Compare 1587 edition: 1 [...]radunus [...]tè.Next vnto thys ryuer on the ſouth ſide is the Braden, or Bradunus, which ryſeth at Bradenham, and goeth by Ne [...]ton, north Peckenham, ſouth Peckenham, Kirſingham Bedney, Langforde, Igbor, Munforde, north olde, Stockebridge, Ferdham, Helgy, and ſo into the Ouze.

Compare 1587 edition: 1 [...]nus.The néereſt vnto thys is another which ri|ſeth about Lukeham, and from thence com|meth to Lexham, Maſſingham, Newton, the caſtel acre, Acres, Nerboe, Pentney, Wrõ|gey, [...]ngimus. Rounghton, Weſtchurch, & ſo to Linne, as ſo doth alſo another by north of this which commeth from the eaſt hylles by Cong [...]n|ham, Grymſton, Bawſey, Gaywood, where|of let this ſuf [...]iſe, and now giue eare to the reaſt ſith I am paſt the Ouze.

Compare 1587 edition: 1 Beyng paſt the mouth or fall of the Ouze, we méete next of al with the riſing chaſe wa|ter which deſcendeth from two heds,Riſing. & alſo ye Ingel that commeth from about Sne [...]ſham;Ingell. From hence we go by the point of ſ. Edmõd, and ſo hold on our courſe, till we come vnto the Burne, which falleth into the ſea by ſouth from Waterden, and goyng betwéene the Crakes to Burneham thorp, and Burnham Norton, it ſtriketh at the laſt into the ſea, eaſt of Burnham Norton, a mile at ye leſt, except my coniecture doe faile me. The Glow or Glowy, riſeth not farre from Baconſtthorp,Glouius. in the hundred of Tunſted, and goyng by and by into Holt hũdred, it paſſeth by Hunworth; Thornage, Glawnſford, Blackney, Clare, and ſo in the ſea receiuing there at hand alſo a Rill by eaſt, which deſcendeth from the hils lying betwene Killing town and Way|burne.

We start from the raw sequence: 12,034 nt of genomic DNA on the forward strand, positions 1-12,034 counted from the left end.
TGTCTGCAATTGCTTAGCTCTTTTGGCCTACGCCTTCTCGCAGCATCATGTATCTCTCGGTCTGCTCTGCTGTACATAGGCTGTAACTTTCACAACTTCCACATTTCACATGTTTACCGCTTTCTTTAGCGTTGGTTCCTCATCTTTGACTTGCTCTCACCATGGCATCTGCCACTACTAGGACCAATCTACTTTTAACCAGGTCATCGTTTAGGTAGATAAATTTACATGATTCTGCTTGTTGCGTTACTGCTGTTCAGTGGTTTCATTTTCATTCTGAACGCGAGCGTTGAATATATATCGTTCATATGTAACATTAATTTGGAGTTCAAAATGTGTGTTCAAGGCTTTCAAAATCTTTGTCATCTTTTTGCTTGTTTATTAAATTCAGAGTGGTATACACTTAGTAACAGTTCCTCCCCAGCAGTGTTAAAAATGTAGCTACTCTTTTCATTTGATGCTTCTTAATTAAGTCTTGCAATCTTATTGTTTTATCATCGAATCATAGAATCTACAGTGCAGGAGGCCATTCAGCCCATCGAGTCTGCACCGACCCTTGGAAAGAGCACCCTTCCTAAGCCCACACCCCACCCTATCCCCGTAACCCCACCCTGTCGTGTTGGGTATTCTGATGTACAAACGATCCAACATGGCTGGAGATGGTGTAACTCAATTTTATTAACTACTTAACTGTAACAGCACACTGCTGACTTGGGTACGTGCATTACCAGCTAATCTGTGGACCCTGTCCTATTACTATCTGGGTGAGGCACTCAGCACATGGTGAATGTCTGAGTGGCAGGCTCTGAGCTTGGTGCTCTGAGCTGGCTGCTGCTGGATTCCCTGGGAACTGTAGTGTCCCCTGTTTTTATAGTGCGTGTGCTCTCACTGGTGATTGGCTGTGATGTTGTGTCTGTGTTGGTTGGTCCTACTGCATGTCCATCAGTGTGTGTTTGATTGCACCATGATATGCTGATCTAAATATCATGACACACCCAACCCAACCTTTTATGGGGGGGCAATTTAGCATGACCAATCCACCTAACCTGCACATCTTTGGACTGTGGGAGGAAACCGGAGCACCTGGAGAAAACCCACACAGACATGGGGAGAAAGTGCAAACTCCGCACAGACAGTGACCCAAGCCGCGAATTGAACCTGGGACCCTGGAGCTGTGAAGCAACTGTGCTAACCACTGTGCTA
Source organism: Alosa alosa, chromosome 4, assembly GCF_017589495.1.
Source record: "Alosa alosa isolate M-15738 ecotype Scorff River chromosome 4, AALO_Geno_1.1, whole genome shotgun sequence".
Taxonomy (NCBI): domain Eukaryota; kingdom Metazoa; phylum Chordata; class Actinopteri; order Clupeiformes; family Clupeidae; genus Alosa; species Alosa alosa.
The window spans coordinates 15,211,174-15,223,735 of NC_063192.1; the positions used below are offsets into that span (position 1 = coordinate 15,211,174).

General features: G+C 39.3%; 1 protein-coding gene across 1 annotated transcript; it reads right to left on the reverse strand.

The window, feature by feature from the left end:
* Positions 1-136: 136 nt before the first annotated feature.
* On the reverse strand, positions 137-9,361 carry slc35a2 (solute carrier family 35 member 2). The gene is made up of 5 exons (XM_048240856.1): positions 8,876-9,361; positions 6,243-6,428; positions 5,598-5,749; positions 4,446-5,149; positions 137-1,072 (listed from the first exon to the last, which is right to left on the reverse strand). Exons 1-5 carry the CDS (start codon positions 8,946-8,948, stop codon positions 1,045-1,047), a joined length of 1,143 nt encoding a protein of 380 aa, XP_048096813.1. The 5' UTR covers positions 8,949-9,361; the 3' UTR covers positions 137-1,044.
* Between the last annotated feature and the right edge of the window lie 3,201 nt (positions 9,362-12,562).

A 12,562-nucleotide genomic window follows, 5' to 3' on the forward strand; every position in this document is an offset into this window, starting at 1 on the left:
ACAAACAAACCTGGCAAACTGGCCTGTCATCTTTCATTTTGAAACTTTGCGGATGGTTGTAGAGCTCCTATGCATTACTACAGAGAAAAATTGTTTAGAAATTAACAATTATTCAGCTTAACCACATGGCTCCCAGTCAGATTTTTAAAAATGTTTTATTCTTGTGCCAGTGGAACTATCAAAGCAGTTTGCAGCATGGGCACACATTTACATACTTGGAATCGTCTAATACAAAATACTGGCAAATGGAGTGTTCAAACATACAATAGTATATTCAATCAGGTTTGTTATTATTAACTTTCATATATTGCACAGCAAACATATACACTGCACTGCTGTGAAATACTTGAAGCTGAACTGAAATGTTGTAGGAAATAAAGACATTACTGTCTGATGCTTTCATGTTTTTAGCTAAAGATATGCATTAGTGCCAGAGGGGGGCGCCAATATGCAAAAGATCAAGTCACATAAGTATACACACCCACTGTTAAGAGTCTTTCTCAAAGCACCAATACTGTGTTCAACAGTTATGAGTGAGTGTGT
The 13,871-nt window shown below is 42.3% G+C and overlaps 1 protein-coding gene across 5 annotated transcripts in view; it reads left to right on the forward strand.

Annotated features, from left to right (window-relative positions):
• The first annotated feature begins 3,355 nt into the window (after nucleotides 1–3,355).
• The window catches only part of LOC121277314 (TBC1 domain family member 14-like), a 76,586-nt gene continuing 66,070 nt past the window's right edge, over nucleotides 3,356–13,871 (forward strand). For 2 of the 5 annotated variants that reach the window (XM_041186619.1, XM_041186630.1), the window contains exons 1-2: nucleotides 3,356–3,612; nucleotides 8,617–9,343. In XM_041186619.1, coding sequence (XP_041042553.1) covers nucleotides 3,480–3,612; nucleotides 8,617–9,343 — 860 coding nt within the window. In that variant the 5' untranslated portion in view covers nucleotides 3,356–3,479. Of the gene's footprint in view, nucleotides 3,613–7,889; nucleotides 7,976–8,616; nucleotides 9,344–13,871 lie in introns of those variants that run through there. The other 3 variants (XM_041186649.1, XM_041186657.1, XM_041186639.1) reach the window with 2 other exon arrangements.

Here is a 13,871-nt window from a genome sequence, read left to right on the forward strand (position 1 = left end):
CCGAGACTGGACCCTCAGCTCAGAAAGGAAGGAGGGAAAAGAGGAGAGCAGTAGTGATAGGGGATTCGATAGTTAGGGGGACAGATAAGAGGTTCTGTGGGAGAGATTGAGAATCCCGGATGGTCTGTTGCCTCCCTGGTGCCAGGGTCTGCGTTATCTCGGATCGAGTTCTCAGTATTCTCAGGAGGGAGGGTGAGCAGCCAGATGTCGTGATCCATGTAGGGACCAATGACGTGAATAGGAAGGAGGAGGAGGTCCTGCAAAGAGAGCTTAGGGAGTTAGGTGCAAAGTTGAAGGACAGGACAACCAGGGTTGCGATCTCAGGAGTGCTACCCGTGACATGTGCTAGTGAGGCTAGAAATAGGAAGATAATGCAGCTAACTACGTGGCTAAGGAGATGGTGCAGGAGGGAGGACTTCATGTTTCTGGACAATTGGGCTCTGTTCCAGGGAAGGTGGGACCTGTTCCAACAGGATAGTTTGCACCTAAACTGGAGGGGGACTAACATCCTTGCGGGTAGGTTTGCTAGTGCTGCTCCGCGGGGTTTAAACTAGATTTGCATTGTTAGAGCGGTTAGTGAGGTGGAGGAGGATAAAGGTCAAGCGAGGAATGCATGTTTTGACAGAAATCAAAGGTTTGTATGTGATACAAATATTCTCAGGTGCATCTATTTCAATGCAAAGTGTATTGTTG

Compare 1587 edition: 1 2 The Wantſume riſeth in Northfolke at Galeſend in Holt hundred,Wantſume from whence it goeth to Taterſend, Downton, Skelthorpe, Farneham, Penſtthorpe, Rieburg, Elling|ham, and Billingeſford. And here it recey|ueth two waters in one bottom, of which the firſt goeth by Stanfeld and Beteley, the o|ther, by Wandling and Greſſonhall, and ſo run on eche his owne way, till they méete at Houndlington, ſouthweſt of Billingeſforde with the Wantſume. From hence they go altogether to Below, Iyng, Weſton, and Moreton, but ere it come to Moreton, it mée|teth with the Yowke, which (iſſuyng about Yexham) goeth by Matteſhall and Barrow.Yocus. After this the ſayd Wantſume goeth on by Ringland, and ſo to Norwich the pontificall ſee of the Biſhop, to whom that iuriſdictiõ ap|pertaineth. Beneath Norwich alſo it recey|ueth two waters in one chanell, which I wil ſeuerally deſcribe according to their courſes, noting their confluẽce to be at Bireley, with|in two myles of Norwich, except myne an|notation deceiue me. The firſt of theſe hath two heds, wherof one moũteth vp ſouth weſt of Whinborow, goeth by Gerneſton,Hierus Gerne. & is the very Hiere or Yare that drowneth the name of Wantſume, ſo ſoone as he méeteth withal. The other hed riſeth at Woode in Mitforde hundred, and (after confluence with the Hiere at Caſton) gayng by Brandon, B [...]ton, Ber|ford, Erleham, Eringlefeld (not farre from Bixely as I ſayd) doth méete with his com|panion, which is the ſecond to be deſcribed as followeth. It hath two heads alſo that méete northweſt of Therſtane, and hereof the one EEBO page image 44 commeth from Findon hal, by Wrenninghã from about Wotton; by Hemnal, Fretton, Stretton, and Taſborow, till they ioyne at Therſton, as I gaue notice aforehand. From Therſton therfore they go together in one to Newton, Shoteſham, Dunſton, Caſtor, Ar|minghale, Bixeley, Lakenham and Trowſe, and then fall into the Wantſume beneath Norwich which hereafter is named Hiere. The Hiere Yare or Gare therfore proceding in his voiage, as it wer to ſalute his grãdame the Oceane, goeth from thence by Paſwijc, Surlingham, Claxton and Yardley: and here it méeteth agayne with another Riueret de|ſcending from about Shoteſham, to Thir|ſtane, Shedgraue, Hockingham, and ſo into Gare or Yare, wherof Yardley the town re|ceyueth denomination. After this it goeth to Frethorpe, and aboue Burghe caſtle méeteth with the Wauen hey,Wauen. and ſo into the ſea. In|to this riuer alſo falleth the Bure, which ri|ſing at a towne of the ſame name, paſſeth by Milton, Bureſdune, Corpeſtey, Marington, Blekeling, Bure, Aleſham, Bramptõ, Bux|tõ, Horſted, Wrexhã bridge, Horning, Rane|worth (and beneath Baſtewijc receyueth the Thurine which riſeth aboue Roleſby) then to Oby Clypſby,Thurinus (there alſo receiuing another from Filby) Rimham, Caſtor, and by Yar|mouth into the Ocean.Wauen. The Wauenhey a|fore mencioned, riſeth on the South ſide of Briſingham, and is a limite betwene North|folke and Suffolke, goyng therfore by Dis, Starton, not farre from Octe, it méeteth with the Eie whiche riſeth nere Ockolde, or betwéene it and Braiſworthe, and goeth on by Brome, Octe, and ſo into the Waue [...]y. From thẽce alſo our Waueney, runneth by Sylam, Brodiſh, Nedam, Harleſton, Red|nam, Alborow, Flixton, Bungey, Sheepe|medow, Barſham, Beckles, Alby, and at Whiteacre as I here it parteth in twaine, or elſe receyuing Milforde water, which is the moſt likely, it goeth along by Somerley, Hormingfléete, S. Olaues, (there receyuing the Friſtan brooke,Fritha. out of low or little Eng|lande) Friſtan and Burge caſtell, where it méeteth wyth the Hiere, and from thence|forth accompanieth it as I ſayd vnto the ſea.